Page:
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Virology. 2001 Oct 10;289(1):150-63.

Quasispecies heterogeneity of the carboxy-terminal part of the E2 gene including the PePHD and sensitivity of hepatitis C virus 1b isolates to antiviral therapy.

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Medizinische Klinik II, J.W. Goethe-Universität, Theodor-Stern-Kai 7, 60590 Frankfurt am Main, Germany.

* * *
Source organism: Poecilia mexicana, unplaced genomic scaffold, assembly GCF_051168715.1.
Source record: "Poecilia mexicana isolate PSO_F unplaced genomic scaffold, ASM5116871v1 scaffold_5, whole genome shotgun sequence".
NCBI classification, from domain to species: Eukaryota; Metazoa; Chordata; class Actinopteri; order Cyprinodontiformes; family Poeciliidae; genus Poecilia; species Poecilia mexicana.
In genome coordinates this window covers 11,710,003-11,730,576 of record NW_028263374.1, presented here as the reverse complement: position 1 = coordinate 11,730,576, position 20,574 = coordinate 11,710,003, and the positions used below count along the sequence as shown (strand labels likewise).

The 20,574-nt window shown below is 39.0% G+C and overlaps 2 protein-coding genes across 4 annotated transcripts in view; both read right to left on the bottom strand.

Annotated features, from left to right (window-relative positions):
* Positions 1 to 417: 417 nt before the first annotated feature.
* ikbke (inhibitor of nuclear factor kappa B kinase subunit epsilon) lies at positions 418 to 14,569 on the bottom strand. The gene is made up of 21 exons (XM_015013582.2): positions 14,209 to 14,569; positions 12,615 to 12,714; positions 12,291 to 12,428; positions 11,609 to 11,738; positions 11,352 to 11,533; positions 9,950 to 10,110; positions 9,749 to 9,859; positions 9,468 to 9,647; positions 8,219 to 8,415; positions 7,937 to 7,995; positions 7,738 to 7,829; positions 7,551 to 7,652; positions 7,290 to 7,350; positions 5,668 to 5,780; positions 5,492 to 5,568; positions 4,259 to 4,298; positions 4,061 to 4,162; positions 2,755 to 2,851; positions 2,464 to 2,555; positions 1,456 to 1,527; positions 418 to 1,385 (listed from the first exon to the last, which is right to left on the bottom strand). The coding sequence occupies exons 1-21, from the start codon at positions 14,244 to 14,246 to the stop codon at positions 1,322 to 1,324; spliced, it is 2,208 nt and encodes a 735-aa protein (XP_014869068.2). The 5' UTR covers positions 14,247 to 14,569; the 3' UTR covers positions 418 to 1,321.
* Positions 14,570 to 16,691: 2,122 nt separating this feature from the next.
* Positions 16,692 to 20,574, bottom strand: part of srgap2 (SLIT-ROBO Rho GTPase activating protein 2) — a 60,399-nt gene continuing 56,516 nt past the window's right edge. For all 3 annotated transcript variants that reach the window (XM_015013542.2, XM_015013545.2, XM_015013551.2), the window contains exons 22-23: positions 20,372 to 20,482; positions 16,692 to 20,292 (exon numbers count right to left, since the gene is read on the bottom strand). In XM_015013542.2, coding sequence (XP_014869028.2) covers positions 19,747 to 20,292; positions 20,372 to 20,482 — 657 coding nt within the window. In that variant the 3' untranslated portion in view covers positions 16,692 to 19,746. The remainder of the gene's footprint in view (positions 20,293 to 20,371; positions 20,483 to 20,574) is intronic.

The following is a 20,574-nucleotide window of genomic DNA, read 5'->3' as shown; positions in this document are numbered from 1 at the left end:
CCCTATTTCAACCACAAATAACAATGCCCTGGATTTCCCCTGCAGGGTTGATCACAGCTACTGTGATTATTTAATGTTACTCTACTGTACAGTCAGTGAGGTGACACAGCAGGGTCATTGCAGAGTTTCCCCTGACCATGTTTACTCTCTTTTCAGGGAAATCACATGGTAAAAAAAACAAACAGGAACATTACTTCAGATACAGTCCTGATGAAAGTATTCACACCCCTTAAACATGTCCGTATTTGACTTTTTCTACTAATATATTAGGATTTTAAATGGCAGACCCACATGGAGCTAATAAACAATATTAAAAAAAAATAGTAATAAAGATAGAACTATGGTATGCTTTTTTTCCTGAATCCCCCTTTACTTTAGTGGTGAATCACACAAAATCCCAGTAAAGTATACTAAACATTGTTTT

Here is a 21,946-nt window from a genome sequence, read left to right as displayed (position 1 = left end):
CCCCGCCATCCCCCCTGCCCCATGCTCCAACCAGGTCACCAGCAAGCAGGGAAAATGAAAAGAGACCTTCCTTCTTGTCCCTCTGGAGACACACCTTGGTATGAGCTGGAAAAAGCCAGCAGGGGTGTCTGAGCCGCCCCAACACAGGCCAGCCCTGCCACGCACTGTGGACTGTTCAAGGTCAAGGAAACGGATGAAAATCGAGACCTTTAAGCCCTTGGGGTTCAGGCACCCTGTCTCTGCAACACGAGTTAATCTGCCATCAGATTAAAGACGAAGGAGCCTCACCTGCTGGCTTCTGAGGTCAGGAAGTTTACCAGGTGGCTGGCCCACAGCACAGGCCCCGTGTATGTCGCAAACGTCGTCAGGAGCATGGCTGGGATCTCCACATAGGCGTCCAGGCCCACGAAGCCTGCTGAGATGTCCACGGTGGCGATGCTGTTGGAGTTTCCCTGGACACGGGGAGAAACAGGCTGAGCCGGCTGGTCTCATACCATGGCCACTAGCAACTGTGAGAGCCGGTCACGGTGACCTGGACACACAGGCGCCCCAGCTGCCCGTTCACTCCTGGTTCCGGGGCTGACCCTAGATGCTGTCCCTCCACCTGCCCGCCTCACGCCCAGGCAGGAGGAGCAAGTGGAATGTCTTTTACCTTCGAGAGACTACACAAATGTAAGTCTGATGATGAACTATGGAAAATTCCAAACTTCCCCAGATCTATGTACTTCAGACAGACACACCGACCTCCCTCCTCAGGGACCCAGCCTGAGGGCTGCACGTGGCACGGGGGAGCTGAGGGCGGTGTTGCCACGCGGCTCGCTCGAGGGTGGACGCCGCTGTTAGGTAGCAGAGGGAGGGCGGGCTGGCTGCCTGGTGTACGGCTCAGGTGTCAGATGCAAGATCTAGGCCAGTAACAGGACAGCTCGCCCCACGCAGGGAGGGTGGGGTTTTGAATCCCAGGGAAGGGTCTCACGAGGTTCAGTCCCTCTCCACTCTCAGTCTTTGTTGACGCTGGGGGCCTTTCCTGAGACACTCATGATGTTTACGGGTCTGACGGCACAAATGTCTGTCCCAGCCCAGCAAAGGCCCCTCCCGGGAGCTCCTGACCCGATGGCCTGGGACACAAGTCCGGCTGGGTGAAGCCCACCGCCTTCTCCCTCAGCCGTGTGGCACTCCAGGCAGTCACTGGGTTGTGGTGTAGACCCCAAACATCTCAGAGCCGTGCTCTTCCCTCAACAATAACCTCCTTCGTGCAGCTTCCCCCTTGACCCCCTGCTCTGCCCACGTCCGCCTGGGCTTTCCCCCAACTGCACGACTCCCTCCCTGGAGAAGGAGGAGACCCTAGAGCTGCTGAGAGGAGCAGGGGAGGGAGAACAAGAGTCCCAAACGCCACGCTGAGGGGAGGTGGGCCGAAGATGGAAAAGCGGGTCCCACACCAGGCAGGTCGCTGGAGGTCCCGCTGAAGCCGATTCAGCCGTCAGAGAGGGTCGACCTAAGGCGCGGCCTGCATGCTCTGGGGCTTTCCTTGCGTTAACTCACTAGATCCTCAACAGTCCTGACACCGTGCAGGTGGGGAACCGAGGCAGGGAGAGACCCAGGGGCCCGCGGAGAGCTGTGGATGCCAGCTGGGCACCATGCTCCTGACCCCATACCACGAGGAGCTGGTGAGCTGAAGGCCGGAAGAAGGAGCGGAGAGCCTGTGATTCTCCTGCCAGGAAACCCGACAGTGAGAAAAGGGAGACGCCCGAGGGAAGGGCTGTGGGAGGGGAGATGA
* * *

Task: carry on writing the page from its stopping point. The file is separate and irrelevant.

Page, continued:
Two regions within the HCV genome, hypervariable region 1 (HVR1) within the envelope (E)2 region and the PKR-binding domain (PKRbD) comprising the interferon sensitivity determining region (ISDR) within the nonstructural (NS)5A protein, have been reported to correlate with the outcome of antiviral treatment. Recently, a PKR/eIF2alpha phosphorylation homology domain (PePHD) within the E2 protein of HCV-1 isolates was described to inhibit PKR in vitro. PePHD deleted HCV-1 mutants remain capable of binding PKR to some extent while inhibition of PKR was found to be abolished by carboxy-terminal truncated E2 protein. The importance of mutations and quasispecies heterogeneity within the carboxy-terminal part of the E2 protein comprising the PePHD of HCV-1b is unknown. Therefore, the carboxy-terminal part of the HCV E2 gene (codons 618-746) including the PePHD was analyzed by sequencing of PCR products and individual clones of 41 HCV-1b-infected patients with sustained (SR, n = 12), end-of-treatment (ETR, n = 10), or no virological (NR, n = 19) response to antiviral therapy. Two highly conserved regions (codons 658-673 comprising the PePHD and codons 675-704) and one variable region (codons 705-720) were detected within the carboxy-terminal part of E2. No significant correlation of specific mutations or number of mutations with treatment response was observed for the PePHD and the carboxy-terminal part of the E2 protein. Phylogenetic and conformational analyses showed no specific clusters related to treatment outcome. Calculation of genetic complexity and diversity based on nucleotide sequence analyses of 20 individual clones per patient showed no differences between matched SR, ETR, and NR patients. However, calculation of genetic complexity and diversity on the basis of amino acid sequences showed significantly lower normalized Shannon entropy as well as mean Hamming distances for SR patients than in ETR and NR patients (P = 0.029 and P = 0.027, respectively). This indicates that patients achieving a sustained virological response to interferon-alpha-based antiviral therapy may elicit more effective immunological pressure, resulting in continuous clearing of individual variants of HCV quasispecies.

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